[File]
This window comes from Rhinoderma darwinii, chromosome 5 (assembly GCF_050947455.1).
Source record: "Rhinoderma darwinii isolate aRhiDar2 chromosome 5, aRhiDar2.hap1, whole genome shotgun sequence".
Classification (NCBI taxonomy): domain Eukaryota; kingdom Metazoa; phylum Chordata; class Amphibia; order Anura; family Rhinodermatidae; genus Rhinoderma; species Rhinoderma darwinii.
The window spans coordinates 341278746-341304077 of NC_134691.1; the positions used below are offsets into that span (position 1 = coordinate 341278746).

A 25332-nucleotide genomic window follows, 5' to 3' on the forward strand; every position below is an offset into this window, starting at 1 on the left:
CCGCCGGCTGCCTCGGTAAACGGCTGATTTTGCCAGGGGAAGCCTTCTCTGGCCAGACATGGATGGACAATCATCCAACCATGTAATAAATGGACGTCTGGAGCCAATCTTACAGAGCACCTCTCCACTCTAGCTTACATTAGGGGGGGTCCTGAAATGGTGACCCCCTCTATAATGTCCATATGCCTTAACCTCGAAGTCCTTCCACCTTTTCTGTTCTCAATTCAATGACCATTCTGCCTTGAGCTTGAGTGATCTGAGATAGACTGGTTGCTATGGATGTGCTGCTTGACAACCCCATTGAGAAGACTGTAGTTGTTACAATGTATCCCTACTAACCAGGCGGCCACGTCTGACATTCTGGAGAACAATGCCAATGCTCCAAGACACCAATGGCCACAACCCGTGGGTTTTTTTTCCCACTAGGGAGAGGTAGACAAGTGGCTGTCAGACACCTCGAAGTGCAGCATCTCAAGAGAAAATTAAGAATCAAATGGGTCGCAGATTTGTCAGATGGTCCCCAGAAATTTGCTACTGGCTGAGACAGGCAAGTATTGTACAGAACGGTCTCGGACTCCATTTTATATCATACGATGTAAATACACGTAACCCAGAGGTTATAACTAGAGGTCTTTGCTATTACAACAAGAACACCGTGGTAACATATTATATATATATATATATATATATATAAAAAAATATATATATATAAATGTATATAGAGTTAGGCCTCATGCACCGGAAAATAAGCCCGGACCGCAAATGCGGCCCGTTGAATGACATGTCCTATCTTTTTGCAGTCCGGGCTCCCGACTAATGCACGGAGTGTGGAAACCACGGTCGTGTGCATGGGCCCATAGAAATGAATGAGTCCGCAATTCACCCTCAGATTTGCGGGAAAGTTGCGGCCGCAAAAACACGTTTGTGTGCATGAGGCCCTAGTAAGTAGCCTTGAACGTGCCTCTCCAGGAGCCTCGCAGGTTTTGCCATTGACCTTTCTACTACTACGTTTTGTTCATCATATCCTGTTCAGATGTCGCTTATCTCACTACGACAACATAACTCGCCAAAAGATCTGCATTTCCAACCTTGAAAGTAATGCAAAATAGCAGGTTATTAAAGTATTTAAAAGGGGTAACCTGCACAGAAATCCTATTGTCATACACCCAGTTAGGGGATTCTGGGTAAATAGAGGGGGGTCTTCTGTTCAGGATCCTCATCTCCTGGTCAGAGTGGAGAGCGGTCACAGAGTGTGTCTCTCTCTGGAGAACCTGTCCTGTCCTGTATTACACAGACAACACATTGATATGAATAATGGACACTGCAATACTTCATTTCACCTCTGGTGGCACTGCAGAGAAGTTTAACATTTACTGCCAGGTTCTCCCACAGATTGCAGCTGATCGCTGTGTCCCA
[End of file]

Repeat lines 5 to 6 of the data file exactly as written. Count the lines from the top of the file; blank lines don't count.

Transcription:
A 25332-nucleotide genomic window follows, 5' to 3' on the forward strand; every position below is an offset into this window, starting at 1 on the left:
CCGCCGGCTGCCTCGGTAAACGGCTGATTTTGCCAGGGGAAGCCTTCTCTGGCCAGACATGGATGGACAATCATCCAACCATGTAATAAATGGACGTCTGGAGCCAATCTTACAGAGCACCTCTCCACTCTAGCTTACATTAGGGGGGGTCCTGAAATGGTGACCCCCTCTATAATGTCCATATGCCTTAACCTCGAAGTCCTTCCACCTTTTCTGTTCTCAATTCAATGACCATTCTGCCTTGAGCTTGAGTGATCTGAGATAGACTGGTTGCTATGGATGTGCTGCTTGACAACCCCATTGAGAAGACTGTAGTTGTTACAATGTATCCCTACTAACCAGGCGGCCACGTCTGACATTCTGGAGAACAATGCCAATGCTCCAAGACACCAATGGCCACAACCCGTGGGTTTTTTTTCCCACTAGGGAGAGGTAGACAAGTGGCTGTCAGACACCTCGAAGTGCAGCATCTCAAGAGAAAATTAAGAATCAAATGGGTCGCAGATTTGTCAGATGGTCCCCAGAAATTTGCTACTGGCTGAGACAGGCAAGTATTGTACAGAACGGTCTCGGACTCCATTTTATATCATACGATGTAAATACACGTAACCCAGAGGTTATAACTAGAGGTCTTTGCTATTACAACAAGAACACCGTGGTAACATATTATATATATATATATATATATATATAAAAAAATATATATATATAAATGTATATAGAGTTAGGCCTCATGCACCGGAAAATAAGCCCGGACCGCAAATGCGGCCCGTTGAATGACATGTCCTATCTTTTTGCAGTCCGGGCTCCCGACTAATGCACGGAGTGTGGAAACCACGGTCGTGTGCATGGGCCCATAGAAATGAATGAGTCCGCAATTCACCCTCAGATTTGCGGGAAAGTTGCGGCCGCAAAAACACGTTTGTGTGCATGAGGCCCTAGTAAGTAGCCTTGAACGTGCCTCTCCAGGAGCCTCGCAGGTTTTGCCATTGACCTTTCTACTACTACGTTTTGTTCATCATATCCTGTTCAGATGTCGCTTATCTCACTACGACAACATAACTCGCCAAAAGATCTGCATTTCCAACCTTGAAAGTAATGCAAAATAGCAGGTTATTAAAGTATTTAAAAGGGGTAACCTGCACAGAAATCCTATTGTCATACACCCAGTTAGGGGATTCTGGGTAAATAGAGGGGGGTCTTCTGTTCAGGATCCTCATCTCCTGGTCAGAGTGGAGAGCGGTCACAGAGTGTGTCTCTCTCTGGAGAACCTGTCCTGTCCTGTATTACACAGACAACACATTGATATGAATAATGGACACTGCAATACTTCATTTCACCTCTGGTGGCACTGCAGAGAAGTTTAACATTTACTGCCAGGTTCTCCCACAGATTGCAGCTGATCGCTGTGTCCCA